Sleepy John Estes’ Diving Duck Blues and Sonny Boy Williamson’s Checkin' Up On My Baby both get a lively workout, as does Oh Susanna, which demonstrates that just about anything can become grist to the Taj Mahal mill, bopping along firmly in blues boogie mould with nary a yee ha in sight. The run through Bacon Fat will sound awfully familiar to anyone acquainted with Giant Steps, which is fine with me, and a live Tomorrow May Not Be Your Day winds things up rather neatly. Overall, the live disc mightn’t be the best possible live Taj, but it is Taj, it is live, and it has its own charm, largely based on the man’s inherent musical taste and the quality of the accompaniment.

As a whole, The Hidden Treasures of Taj Mahal 1969-1973 mightn’t be likely to set the musical world alight, but that was never the aim of the exercise. The studio disc has a couple of gems, and the material is never less than interesting, and at around an hour and a quarter you’re not going to be complaining about length, though mileages may vary when it comes to extended workouts of ideas that might not have been fully thought out.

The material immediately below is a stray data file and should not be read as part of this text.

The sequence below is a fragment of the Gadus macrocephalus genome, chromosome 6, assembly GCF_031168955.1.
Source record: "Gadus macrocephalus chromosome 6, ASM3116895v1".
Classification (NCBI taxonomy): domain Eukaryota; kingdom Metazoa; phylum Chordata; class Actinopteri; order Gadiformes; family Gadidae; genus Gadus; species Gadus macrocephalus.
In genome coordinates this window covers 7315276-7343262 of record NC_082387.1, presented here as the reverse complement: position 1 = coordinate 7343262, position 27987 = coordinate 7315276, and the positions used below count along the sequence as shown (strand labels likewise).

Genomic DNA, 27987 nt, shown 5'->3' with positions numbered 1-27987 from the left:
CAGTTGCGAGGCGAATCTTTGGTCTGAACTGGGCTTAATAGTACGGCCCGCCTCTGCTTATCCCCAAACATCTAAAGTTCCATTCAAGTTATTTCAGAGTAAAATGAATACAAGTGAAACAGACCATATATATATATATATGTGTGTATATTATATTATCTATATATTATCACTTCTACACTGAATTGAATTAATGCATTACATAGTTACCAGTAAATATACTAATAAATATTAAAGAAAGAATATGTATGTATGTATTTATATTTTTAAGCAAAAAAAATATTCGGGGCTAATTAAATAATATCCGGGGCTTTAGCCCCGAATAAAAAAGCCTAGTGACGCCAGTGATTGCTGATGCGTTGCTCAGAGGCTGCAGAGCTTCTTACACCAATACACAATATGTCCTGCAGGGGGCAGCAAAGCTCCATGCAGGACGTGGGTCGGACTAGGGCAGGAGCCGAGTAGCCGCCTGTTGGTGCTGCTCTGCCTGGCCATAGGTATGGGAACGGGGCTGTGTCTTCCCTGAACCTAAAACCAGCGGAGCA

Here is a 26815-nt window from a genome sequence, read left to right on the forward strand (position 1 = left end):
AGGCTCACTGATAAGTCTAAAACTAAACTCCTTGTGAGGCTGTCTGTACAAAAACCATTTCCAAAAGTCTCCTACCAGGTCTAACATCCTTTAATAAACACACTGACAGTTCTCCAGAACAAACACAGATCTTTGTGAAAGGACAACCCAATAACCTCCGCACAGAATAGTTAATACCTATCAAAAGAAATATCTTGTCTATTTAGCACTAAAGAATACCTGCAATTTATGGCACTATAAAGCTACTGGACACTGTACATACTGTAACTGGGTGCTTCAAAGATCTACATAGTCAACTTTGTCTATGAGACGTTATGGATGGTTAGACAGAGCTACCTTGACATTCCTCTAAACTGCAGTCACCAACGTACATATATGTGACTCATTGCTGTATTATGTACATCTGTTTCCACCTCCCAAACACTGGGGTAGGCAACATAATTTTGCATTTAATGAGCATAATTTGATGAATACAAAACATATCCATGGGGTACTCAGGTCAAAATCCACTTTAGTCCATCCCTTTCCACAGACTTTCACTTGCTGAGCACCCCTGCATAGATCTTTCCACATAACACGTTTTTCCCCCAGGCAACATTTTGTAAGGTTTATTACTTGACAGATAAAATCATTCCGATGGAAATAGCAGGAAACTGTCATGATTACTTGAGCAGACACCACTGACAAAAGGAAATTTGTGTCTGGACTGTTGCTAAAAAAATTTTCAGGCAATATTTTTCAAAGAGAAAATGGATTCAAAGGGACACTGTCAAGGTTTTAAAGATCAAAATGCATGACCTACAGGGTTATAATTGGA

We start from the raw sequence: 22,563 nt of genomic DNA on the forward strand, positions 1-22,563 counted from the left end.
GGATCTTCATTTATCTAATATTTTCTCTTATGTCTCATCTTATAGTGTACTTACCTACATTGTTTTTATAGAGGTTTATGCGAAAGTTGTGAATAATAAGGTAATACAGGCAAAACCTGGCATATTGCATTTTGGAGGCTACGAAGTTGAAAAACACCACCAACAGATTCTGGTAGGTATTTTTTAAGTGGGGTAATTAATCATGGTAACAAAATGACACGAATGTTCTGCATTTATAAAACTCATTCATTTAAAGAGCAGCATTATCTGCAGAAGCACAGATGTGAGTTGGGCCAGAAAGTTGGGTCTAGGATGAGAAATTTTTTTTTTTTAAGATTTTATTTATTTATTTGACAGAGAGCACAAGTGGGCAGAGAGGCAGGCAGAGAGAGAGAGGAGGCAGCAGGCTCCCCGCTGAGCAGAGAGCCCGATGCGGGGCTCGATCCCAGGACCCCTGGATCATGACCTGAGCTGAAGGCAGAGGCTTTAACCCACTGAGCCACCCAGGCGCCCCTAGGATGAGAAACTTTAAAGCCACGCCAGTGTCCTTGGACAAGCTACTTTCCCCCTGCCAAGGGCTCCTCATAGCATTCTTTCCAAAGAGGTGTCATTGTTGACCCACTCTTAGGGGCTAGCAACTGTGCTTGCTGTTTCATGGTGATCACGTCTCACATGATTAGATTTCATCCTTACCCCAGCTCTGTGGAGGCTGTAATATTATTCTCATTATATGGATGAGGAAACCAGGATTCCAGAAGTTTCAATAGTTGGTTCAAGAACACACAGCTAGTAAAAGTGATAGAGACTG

The live set’s a bit shorter, but it’s good, solid live Taj, minus flash and pyrotechnics but with feel and soul, which will do this listener on most days of the week.

As a harbinger of archival reissue series, on the other hand, Hidden Treasures suggests there are enough goodies sitting in the vaults to have long term fans licking their lips in anticipation of things to come.

© Ian Hughes 2012